Sand Wars, An Investigation Documentary, By Multi Award-Winning Filmmaker Denis Delestrac (©-2013)

Sand Mining in Jamaica: Learn More, Coastal Care

Global Sand Mining: Learn More, Coastal Care

Tags: ,

Sand Mining

You can make a difference and help save our beaches

Learn simple things that you can do to help protect beaches starting with simply educating others about the beach thereby helping us celebrate the beauty of the world’s beaches.


Join our campaign!

Sign the petition to end global sand mining.


  • Sand Mining Resources

  • More / Sand Mining

    Inside the deadly world of India’s sand mining mafia

    July 2nd, 2019

    India ranks second after China in its use of construction sand, a dwindling and increasingly valuable resource.

    Read More

    The crumbling coast: Mineral beach sand mining is eating away Kerala’s coast;Video

    June 26th, 2019

    Residents of Alappad, a seaside village in Kollam, Kerala, have begun the #savealappad campaign to stop sand mining in their village which is resulting in large chunks of land getting wiped out.

    Read More

    Sand mafias silence journalists in India

    June 22nd, 2019

    Up to 50 billion metric tons of sand and gravel are extracted every year worldwide. The inexhaustible need for sand from this rapidly-developing country is the breeding ground for illegal activities by what has come to be known as the “sand mafias”.

    Read More

    UN Report: Sand Mafias are Destroying Moroccan Beaches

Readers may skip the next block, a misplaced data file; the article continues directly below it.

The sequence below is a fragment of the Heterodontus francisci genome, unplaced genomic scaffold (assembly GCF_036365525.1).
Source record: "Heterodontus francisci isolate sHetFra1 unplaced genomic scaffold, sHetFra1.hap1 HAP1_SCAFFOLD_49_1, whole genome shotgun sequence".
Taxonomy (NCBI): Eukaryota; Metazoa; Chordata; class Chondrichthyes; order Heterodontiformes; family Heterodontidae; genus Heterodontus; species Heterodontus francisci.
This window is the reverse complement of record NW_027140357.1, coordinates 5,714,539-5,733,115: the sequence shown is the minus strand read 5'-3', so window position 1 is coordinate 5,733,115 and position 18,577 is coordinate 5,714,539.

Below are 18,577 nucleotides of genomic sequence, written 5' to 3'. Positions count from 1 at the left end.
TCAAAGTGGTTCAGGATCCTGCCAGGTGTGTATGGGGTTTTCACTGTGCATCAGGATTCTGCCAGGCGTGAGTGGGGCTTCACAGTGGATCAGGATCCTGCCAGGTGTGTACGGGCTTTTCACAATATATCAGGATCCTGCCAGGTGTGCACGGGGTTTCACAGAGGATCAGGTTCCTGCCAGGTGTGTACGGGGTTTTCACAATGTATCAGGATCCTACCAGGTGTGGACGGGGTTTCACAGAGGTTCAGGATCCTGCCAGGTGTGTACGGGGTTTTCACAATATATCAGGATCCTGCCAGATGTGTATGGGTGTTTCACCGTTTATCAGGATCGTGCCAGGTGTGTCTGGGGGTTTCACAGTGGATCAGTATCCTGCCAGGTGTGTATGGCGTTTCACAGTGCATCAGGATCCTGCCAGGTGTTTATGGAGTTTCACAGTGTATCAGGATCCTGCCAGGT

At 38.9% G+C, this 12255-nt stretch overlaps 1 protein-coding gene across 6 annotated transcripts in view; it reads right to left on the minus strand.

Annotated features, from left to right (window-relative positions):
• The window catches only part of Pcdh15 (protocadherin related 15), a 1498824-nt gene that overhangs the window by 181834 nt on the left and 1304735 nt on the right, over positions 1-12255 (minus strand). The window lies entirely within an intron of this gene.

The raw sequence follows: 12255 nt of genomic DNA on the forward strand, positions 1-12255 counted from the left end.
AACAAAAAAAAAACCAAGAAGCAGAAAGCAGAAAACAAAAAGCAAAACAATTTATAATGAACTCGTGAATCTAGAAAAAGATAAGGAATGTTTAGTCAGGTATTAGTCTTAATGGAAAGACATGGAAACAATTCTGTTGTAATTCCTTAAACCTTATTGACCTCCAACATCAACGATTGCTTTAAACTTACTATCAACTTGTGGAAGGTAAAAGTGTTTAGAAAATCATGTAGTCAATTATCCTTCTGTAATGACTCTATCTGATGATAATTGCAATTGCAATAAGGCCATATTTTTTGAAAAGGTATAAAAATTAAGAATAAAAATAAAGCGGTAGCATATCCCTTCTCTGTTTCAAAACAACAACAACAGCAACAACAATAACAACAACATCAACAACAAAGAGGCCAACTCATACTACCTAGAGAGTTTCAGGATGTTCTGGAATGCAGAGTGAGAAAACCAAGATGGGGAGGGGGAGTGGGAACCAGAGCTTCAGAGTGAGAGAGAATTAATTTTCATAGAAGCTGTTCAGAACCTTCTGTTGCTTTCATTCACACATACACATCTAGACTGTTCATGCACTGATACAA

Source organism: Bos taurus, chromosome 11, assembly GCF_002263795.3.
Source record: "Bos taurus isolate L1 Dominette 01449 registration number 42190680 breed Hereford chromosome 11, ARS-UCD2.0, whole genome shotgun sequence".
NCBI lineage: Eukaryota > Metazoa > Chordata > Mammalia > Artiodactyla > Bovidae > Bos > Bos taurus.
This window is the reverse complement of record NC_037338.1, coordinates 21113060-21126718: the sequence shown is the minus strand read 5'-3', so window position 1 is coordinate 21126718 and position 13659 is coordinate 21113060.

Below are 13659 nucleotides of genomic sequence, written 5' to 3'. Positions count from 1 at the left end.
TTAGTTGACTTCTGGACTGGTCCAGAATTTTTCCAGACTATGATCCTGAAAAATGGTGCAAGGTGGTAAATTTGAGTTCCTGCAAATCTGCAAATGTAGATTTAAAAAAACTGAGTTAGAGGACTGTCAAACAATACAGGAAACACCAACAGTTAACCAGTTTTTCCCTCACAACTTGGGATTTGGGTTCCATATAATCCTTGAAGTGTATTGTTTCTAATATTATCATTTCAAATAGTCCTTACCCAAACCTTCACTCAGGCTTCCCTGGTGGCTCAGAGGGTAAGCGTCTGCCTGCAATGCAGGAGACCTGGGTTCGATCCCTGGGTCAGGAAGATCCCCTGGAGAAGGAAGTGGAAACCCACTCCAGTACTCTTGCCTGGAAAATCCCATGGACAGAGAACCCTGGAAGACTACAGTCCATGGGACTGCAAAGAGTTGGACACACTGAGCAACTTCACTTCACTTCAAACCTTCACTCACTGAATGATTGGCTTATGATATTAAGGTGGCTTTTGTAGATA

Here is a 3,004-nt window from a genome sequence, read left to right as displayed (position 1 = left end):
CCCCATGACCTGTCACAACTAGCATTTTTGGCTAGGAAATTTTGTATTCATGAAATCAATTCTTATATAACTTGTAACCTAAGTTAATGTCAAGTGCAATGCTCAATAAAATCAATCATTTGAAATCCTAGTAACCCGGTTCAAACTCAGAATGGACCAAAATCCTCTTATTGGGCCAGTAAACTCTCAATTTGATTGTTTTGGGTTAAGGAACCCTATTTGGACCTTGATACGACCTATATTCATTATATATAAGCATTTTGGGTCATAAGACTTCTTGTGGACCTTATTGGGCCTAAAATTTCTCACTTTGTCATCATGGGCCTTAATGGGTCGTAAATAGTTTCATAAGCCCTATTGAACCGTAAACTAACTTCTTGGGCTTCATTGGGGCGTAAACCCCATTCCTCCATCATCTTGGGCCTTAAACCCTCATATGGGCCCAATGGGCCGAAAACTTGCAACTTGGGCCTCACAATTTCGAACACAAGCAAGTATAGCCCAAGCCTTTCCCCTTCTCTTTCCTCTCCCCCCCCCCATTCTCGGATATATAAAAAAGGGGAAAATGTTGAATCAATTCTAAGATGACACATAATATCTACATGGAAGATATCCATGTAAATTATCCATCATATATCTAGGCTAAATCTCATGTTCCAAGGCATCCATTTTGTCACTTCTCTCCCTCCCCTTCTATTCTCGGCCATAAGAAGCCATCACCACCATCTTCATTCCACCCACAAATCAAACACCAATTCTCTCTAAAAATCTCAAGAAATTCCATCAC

May 31st, 2019

    Sand mafias and illegal sand extraction are destroying beaches and threatening Morocco’s coastline, reminds the UN Environment Program.

    Read More

    Demand for sand: the largest mining industry no one talks about

    May 26th, 2019

    The world’s largest and perhaps most destructive mining industry is rarely discussed. Approximately 85 percent of all material mined from the earth is a simple and widely available resource: sand. Because it is so cheap and readily available, it is mined by everyone from guy with a shovel, to multi-million dollar machine operations.

    Read More

    Against the grain: anger grows at spike in ‘sand graffiti’ by tourists in Japan

    May 20th, 2019

    Local authorities in Japan have drawn a line in the sand amid anger over a rise in graffiti by foreign tourists disfiguring its pristine coastal dunes.

    Read More

    Rising demand for sand calls for resource governance, UN

    May 8th, 2019

    With the global demand for sand and gravel standing at 40 to 50 billion tonnes per year, a new report by UN Environment reveals that aggregate extraction in rivers has led to pollution, flooding, lowering of water aquifers and worsening drought occurrence.

    Read More

    South Florida beach town getting emergency sand infusion

    April 24th, 2019

    Sand-starved Dania Beach is getting an emergency infusion of that gritty stuff that gets washed away every year. Sand by the truckload is being brought in and deposited on the northern half of the beach near the pier.

    Read More

    Archive / Sand Mining